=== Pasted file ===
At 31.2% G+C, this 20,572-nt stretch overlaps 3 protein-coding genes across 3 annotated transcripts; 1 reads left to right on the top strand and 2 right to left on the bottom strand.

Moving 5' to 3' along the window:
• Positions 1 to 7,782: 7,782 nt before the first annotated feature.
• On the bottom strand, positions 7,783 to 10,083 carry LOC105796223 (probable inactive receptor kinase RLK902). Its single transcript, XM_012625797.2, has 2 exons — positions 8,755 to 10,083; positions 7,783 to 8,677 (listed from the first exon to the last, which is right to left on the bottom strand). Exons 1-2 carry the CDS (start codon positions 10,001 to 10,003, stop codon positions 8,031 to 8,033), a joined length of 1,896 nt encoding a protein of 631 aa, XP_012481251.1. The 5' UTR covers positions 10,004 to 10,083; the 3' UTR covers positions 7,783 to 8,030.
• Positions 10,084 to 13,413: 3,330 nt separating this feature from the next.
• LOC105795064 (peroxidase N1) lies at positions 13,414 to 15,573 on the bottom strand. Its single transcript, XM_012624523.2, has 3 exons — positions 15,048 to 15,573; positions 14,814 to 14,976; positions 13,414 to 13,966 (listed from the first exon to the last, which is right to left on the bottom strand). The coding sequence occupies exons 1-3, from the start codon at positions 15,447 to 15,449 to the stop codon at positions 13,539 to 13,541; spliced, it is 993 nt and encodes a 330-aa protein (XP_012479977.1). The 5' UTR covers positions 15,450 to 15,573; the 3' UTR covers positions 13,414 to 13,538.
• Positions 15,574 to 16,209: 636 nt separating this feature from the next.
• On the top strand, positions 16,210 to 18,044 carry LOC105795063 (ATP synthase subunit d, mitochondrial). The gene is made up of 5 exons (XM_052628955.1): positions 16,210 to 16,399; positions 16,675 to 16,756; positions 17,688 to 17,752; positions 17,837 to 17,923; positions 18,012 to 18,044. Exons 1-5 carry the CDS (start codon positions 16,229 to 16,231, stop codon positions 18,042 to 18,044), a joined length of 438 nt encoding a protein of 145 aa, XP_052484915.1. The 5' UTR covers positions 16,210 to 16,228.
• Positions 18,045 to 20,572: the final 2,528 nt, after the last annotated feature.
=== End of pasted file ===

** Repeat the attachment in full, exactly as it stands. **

At 31.2% G+C, this 20,572-nt stretch overlaps 3 protein-coding genes across 3 annotated transcripts; 1 reads left to right on the top strand and 2 right to left on the bottom strand.

Moving 5' to 3' along the window:
• Positions 1 to 7,782: 7,782 nt before the first annotated feature.
• On the bottom strand, positions 7,783 to 10,083 carry LOC105796223 (probable inactive receptor kinase RLK902). Its single transcript, XM_012625797.2, has 2 exons — positions 8,755 to 10,083; positions 7,783 to 8,677 (listed from the first exon to the last, which is right to left on the bottom strand). Exons 1-2 carry the CDS (start codon positions 10,001 to 10,003, stop codon positions 8,031 to 8,033), a joined length of 1,896 nt encoding a protein of 631 aa, XP_012481251.1. The 5' UTR covers positions 10,004 to 10,083; the 3' UTR covers positions 7,783 to 8,030.
• Positions 10,084 to 13,413: 3,330 nt separating this feature from the next.
• LOC105795064 (peroxidase N1) lies at positions 13,414 to 15,573 on the bottom strand. Its single transcript, XM_012624523.2, has 3 exons — positions 15,048 to 15,573; positions 14,814 to 14,976; positions 13,414 to 13,966 (listed from the first exon to the last, which is right to left on the bottom strand). The coding sequence occupies exons 1-3, from the start codon at positions 15,447 to 15,449 to the stop codon at positions 13,539 to 13,541; spliced, it is 993 nt and encodes a 330-aa protein (XP_012479977.1). The 5' UTR covers positions 15,450 to 15,573; the 3' UTR covers positions 13,414 to 13,538.
• Positions 15,574 to 16,209: 636 nt separating this feature from the next.
• On the top strand, positions 16,210 to 18,044 carry LOC105795063 (ATP synthase subunit d, mitochondrial). The gene is made up of 5 exons (XM_052628955.1): positions 16,210 to 16,399; positions 16,675 to 16,756; positions 17,688 to 17,752; positions 17,837 to 17,923; positions 18,012 to 18,044. Exons 1-5 carry the CDS (start codon positions 16,229 to 16,231, stop codon positions 18,042 to 18,044), a joined length of 438 nt encoding a protein of 145 aa, XP_052484915.1. The 5' UTR covers positions 16,210 to 16,228.
• Positions 18,045 to 20,572: the final 2,528 nt, after the last annotated feature.